Words by Revelator
Here is part 1 of 3 that we’re calling “the three ages of Bond.”
Thanks to Daniel Craig (and his underrated predecessor Timothy Dalton) we’ve heard a lot of the phrase “Fleming’s Bond,” as in “Craig comes closest to Fleming’s Bond, the ruthless government assassin” and so on. This phrase has always rang false to me, because Fleming’s version of the character was never fixed. “Fleming’s Bond” assumes that James Bond remained a static character, but Fleming lived with Bond for over a decade, during which his relationship with the character changed. There are several Bonds we could call “Fleming’s Bond”—the different versions of the character roughly correspond to the beginning, middle, and end of Fleming’s career as a novelist.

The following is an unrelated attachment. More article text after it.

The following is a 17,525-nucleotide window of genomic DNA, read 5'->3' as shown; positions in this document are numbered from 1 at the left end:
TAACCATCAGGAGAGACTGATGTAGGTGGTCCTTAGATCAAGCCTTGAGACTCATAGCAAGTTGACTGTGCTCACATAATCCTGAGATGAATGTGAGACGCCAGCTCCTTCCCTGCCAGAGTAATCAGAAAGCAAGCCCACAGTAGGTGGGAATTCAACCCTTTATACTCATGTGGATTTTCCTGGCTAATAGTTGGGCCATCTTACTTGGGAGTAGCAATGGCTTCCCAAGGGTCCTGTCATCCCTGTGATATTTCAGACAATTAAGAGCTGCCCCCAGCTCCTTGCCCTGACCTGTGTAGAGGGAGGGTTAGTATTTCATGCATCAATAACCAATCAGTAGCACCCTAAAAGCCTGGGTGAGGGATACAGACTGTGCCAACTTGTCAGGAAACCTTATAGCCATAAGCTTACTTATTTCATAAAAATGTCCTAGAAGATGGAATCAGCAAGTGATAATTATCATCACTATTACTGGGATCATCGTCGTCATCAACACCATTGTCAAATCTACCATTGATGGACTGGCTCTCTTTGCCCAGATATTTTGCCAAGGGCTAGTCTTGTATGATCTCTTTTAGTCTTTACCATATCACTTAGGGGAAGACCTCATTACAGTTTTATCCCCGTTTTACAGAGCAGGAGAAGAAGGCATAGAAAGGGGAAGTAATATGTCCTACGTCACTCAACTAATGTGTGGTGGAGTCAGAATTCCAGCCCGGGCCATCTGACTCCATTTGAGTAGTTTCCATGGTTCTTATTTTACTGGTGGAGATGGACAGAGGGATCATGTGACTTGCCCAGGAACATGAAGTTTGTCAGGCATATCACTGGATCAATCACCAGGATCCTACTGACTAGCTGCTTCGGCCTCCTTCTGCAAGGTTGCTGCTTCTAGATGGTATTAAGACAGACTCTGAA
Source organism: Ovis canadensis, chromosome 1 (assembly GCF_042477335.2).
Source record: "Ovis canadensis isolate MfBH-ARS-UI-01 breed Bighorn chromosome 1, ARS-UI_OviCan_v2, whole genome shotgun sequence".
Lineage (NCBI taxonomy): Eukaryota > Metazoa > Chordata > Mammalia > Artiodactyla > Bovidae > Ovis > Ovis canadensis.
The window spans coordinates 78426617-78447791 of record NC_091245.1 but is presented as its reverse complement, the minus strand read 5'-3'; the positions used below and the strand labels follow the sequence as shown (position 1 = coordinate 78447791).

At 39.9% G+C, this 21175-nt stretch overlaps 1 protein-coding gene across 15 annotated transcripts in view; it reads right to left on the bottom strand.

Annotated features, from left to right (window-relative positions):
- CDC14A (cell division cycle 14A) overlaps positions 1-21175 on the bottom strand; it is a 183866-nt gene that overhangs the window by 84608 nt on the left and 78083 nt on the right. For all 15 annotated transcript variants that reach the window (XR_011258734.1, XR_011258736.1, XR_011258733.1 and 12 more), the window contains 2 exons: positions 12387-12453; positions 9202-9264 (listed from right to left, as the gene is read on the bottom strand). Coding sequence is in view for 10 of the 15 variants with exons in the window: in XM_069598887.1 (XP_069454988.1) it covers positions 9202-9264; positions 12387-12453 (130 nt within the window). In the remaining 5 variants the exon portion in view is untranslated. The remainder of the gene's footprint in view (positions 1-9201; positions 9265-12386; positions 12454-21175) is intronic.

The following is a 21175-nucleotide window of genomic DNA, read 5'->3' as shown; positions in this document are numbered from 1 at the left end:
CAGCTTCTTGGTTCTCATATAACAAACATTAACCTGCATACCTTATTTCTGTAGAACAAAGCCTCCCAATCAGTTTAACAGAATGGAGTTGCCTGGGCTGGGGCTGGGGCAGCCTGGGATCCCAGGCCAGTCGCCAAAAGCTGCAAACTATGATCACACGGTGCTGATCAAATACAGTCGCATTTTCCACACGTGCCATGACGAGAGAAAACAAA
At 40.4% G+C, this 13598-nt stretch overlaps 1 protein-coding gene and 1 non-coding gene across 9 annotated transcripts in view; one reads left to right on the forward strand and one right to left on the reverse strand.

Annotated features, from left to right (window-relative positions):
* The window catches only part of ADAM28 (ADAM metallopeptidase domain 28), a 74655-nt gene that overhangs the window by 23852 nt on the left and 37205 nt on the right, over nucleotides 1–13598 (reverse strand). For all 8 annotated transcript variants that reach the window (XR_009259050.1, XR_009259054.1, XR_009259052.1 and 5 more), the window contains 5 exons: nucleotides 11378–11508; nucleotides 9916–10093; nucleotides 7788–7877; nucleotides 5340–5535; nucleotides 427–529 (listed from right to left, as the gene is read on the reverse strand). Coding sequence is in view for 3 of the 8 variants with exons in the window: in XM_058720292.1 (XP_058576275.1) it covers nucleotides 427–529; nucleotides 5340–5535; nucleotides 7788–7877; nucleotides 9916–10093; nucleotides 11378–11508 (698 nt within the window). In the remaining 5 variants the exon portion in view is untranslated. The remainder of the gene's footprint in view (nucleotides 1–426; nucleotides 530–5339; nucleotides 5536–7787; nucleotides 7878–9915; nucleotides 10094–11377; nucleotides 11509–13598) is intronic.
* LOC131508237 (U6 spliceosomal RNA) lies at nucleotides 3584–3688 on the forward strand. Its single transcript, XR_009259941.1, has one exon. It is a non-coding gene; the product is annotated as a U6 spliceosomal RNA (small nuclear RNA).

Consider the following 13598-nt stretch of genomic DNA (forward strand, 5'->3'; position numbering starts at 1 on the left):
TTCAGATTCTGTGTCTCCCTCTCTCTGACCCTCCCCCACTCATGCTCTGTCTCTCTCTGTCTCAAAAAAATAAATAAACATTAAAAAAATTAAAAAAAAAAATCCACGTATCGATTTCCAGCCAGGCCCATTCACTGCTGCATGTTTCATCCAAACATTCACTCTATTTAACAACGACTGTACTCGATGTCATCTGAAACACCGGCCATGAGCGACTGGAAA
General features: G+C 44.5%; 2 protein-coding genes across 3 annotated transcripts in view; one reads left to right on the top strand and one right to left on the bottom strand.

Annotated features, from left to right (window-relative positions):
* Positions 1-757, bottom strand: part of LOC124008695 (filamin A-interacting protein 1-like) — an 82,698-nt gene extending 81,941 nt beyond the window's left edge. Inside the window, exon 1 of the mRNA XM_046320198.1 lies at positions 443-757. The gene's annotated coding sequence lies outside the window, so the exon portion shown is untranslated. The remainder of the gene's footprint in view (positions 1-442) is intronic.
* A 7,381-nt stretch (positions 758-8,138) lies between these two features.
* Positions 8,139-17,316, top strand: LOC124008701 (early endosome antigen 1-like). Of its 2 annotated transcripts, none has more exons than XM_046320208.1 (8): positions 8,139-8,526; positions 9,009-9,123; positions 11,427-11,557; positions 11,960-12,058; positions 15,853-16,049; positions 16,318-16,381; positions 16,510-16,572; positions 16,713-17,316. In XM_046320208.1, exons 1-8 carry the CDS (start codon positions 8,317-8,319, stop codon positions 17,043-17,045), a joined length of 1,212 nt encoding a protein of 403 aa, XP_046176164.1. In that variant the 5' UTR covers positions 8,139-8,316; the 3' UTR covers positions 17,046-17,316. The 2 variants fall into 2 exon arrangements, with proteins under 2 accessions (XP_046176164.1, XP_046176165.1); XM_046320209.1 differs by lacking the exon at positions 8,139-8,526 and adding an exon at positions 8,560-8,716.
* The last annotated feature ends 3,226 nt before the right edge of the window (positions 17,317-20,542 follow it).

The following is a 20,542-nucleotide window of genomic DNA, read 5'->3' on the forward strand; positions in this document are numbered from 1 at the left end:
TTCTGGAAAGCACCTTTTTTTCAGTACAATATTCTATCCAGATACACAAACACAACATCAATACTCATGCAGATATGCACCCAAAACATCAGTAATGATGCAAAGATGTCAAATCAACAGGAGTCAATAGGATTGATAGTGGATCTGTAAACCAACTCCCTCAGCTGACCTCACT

001. Blunt Instrument Bond (1953-1956)
Fleming’s original conception of Bond, the characterless government assassin: “The tough man of the world. The Secret Agent. The man who was…
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